64 Compare Jenkins, The Making of a Ruling Class, and “Jacobites and Freemasons.” Bristol masonry in fact remained relatively unaffected, unlike that of other provincial centers, by the appearance of Lawrence Dermott's Irish-derived Ancients because it was already “ancient.”
65 If it did, it probably did so indirectly, through the politics of the city's own institutions, especially the infirmary where appointments to the medical staff were elective and frequently hotly contested. In 1780, e.g., the year Burke resigned his seat rather than fight one of Bristol's most divisive parliamentary contests in the entire century, George Goldwyer started a High Tory paper, The Constitutional Chronicle, with a conspicuous masonic emblem on its front page “in hopes of making … a host of friends amongst the High Blues” for his infirmary ambitions. He was particularly keen to cultivate George Daubeny, who was returned as M.P. for Bristol by the High party in the 1781 by-election. Though he was president of the Loyal and Constitutional Club, however, Daubeny supported Golwyer's rival Joseph Metford, ”a Quaker and a Low Party man” in the infirmary contest, “an unpardonable apostacy to the cause of Church and King in those days”; see Smith, Richard, “Biographical Memoirs of the Bristol Infirmary,” 14 vols. ms.Google Scholar, Bristol Archives Office 35893/36 a-n, vol. 4, fols. 12–16. Goldwyer did in fact practice at the infirmary; so did his son, William, who founded the Bristol eye hospital and became a prominent and passionate mason.
66 Compare Barry, Jonathan, “The Cultural Life of Bristol, 1640–1775” (D.Phil., Oxford Unviersity, 1985)Google Scholar.
67 Powell and Littleton, p. 131.
To Heaven's High Architect All Praise,
All Praise and Gratitude be given,
Who deigned the human soul to raise
By mystic secrets sprung from Heaven.
Sound! Sound aloud! the Great Jehovah's Praise;
To him the dome, the temple raise.
Only truly masonic ingenuity can fit the words to the tune. Bristol was far from the only place where clerical masons were prominent. Tees and Tyneside lodges had close affiliations with the dean and chapter of Durham, not to mention the role of the cathedral choir in masonic solemnities. In Norwich, too, there was a longstanding association between the cathedral clergy and the city's lodges.
68 Born in Glamorgan, Johnes began his career as a clerk in a Bristol office and then successively as an usher in two of Bristol's several private academies. Supporting himself by working as a private tutor, he put himself through Jesus College, Oxford, and was ordained to the curacy of St. John's of which he became rector in 1779. By that time he was also chaplain to the Infirmary, keeper of the City Books and Librarian to the Library Society. He was also a member of the Bears' Club, a moderately liberal debating society which met fortnightly at the Bush Tavern during the 1790s and 1800s. In 1798 he became domestic chaplain to Lord St. Vincent and, in 1807, archdeacon of Barnstaple. He died in Exeter in 1821. Smith, vol. 3, fols. 98–110.
69 Ibid. Others present, to a total of thirty-eight, included two scriveners, a twine spinner, a cabinetmaker, a shipbuilder, a builder, an ironmonger, a haberdasher, and another tailor. The membership of the lodge at the Talbot between 1807 and 1811 shows not only the same variety lower down the social scale but also its dispersal. About half the lodge were mariners, fifty-five in all, including one from Hamburg, one in India on the Carnatic, and one in Africa on the Guinea Coast. The other half were divided between forty-four other occupations, including four accountants, six victuallers, three each of timber merchants, cabinetmakers, shipwrights, and mastmakers. There were also four “gentlemen” one of whom was styled an accountant as well, a scattering of army and militia men, customs officers, brokers, various artisan trades, including a jeweler from Sheffield, a “rectifier,” and a “moneyer.” Bristol and Clifton (eighty-three in all) accounted for just over two-thirds of the membership. The other third (thirty-nine total) came mainly from South Wales and the West of England but also included three from Wapping, two from New York, and another from “America,” one from Greenock and four from Germany (Hamburg [two], Bremen, and Rothenberg). Grand Lodge Library, London, Athol Registers, vol. 7, fols. 79, 80, 95.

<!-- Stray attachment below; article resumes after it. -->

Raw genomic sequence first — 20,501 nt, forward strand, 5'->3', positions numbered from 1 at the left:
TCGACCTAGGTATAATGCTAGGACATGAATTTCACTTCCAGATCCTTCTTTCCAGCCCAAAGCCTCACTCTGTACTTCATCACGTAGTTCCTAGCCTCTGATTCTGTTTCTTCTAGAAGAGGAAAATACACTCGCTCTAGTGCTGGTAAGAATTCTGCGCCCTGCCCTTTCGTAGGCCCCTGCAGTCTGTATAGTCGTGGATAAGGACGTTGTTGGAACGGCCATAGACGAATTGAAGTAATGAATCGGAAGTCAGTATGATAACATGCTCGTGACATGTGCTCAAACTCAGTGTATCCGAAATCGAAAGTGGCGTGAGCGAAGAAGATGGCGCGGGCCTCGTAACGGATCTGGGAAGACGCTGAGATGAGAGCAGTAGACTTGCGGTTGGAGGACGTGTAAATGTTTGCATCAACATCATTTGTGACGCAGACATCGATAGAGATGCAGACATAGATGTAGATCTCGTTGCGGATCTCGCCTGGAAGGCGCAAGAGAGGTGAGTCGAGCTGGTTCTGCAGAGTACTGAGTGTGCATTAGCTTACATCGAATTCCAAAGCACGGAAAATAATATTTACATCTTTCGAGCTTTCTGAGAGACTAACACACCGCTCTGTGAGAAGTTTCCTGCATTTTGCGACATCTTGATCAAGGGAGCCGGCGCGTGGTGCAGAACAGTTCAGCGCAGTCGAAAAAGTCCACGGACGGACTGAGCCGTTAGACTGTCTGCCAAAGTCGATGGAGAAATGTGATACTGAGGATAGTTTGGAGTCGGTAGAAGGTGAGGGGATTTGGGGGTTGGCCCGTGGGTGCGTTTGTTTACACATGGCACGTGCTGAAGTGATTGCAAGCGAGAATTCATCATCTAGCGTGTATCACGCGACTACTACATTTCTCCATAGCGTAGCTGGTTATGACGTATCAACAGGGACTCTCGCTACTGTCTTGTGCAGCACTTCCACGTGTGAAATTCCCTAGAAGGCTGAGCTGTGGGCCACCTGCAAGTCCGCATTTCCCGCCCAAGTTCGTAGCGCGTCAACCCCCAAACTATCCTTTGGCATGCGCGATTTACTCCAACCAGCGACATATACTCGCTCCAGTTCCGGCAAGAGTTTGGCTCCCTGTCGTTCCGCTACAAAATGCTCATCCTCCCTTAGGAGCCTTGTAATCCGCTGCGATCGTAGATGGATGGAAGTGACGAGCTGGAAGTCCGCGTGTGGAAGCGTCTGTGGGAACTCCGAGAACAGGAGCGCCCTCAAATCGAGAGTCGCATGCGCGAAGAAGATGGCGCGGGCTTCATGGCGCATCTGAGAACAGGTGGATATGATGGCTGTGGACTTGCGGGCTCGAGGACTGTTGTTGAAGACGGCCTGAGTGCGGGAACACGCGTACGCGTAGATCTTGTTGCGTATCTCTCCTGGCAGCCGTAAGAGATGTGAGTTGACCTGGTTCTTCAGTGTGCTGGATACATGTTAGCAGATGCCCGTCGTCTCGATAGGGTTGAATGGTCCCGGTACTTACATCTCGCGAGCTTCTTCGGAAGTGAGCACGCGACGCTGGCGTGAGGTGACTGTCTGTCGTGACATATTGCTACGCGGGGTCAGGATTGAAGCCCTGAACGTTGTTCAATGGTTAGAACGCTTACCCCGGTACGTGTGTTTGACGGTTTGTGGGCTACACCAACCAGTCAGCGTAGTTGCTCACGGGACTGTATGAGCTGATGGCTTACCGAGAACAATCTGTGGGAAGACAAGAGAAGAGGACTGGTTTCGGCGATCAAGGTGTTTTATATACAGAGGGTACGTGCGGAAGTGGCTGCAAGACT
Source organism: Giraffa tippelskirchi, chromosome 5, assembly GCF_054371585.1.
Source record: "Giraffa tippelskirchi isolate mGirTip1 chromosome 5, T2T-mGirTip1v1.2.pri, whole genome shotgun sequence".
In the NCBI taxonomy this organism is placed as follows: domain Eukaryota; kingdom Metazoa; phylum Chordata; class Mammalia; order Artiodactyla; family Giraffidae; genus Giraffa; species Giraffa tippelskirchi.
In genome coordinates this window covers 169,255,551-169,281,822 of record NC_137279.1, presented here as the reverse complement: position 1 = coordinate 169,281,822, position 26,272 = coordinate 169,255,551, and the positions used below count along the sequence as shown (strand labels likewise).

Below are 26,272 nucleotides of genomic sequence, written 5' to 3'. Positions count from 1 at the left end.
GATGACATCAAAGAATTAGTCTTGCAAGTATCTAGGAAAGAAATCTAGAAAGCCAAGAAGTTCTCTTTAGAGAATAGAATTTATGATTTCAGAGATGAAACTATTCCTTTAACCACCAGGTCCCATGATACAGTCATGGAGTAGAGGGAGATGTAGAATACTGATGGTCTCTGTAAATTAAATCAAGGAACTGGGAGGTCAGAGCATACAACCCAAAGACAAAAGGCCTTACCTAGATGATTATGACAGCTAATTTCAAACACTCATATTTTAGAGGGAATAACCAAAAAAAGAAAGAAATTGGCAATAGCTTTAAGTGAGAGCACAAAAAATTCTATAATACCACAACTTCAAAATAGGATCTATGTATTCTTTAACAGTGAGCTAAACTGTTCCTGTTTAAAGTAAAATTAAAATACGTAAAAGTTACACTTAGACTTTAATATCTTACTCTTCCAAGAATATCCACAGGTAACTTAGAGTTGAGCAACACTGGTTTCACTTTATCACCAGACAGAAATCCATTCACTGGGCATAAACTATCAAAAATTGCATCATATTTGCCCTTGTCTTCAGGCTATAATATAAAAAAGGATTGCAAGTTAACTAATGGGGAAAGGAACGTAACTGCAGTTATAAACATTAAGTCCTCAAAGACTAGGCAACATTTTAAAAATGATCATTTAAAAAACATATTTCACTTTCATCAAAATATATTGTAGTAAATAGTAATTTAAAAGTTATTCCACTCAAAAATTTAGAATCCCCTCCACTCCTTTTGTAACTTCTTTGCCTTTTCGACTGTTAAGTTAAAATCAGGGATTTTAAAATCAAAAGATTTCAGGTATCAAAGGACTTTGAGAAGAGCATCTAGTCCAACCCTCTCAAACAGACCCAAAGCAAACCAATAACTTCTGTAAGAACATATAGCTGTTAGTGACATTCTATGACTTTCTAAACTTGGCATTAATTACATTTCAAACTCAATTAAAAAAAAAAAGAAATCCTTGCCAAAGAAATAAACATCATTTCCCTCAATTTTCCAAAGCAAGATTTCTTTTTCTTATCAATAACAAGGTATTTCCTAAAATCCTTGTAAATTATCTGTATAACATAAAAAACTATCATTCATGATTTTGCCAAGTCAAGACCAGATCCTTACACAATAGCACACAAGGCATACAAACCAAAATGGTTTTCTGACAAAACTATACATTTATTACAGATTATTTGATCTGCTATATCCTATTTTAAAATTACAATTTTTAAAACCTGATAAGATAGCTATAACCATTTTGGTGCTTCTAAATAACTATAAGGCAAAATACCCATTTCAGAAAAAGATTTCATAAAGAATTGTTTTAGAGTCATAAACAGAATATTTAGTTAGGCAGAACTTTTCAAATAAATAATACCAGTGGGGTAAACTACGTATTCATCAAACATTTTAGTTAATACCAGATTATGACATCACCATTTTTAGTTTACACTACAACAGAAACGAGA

70 Sharp, A., “Masonic Songs and Songbooks of the Late Eighteenth Century,” Ars Quatuor Coronatorum 65 (1952): 84–94Google Scholar; Carter, T. M., “St. John's Lodge, Henley-in-Arden, 1791–1811,” Ars Quatuor Coronatorum 39 (1926): 4–60Google Scholar; Dudley, T. B., ed., Memoir of James Bisset, Written by Himself (Birmingham, 1904)Google Scholar; Ms volume of Bissett songs and miscellanea, 1796–1805, in the Birmingham Reference Library.
71 Colley, Britons: The Forging of the Nation, 1715–1832 (n. 24 above), chap. 6, “Womanpower.” There has not been space here to examine Freemasonry's attitude to women. On the face of it, it seems obvious that an organization dedicated exclusively to the cultural reproduction of a form of masculinity either did not have one or, if it did, merely reinforced the demarcation of separate spheres. This is debatable. Certainly, eighteenth-century Freemasonry did not begin to imagine the modern desideratum of absolute equality, public and private. Nevertheless, the craft's construction of the civil sphere and of the individual mason's role within it did not place an impassable barrier between private and civil. On the contrary, by making them interdependent, it implicitly drew the first into the second, especially as social change and the national mobilization made the latter increasingly public as well as just civil. Compare Jacob, Living the Enlightenment (n. 31 above), which develops a similar argument.
72 Andrew (n. 49 above), p. 202.
73 Inwood, Jethro, Sermons, in which are Explained and Enforced the Religious, Moral and Political Virtues of Freemasonry (London, 1799), pp. 49–77Google Scholar; Sermon to Grand Provincial Meeting, Feversham, May 18, 1795, passim. Garland's Hymn is printed with Inwood's Sermon at Ramsgate, September 3, 1798, at pp. 278–79.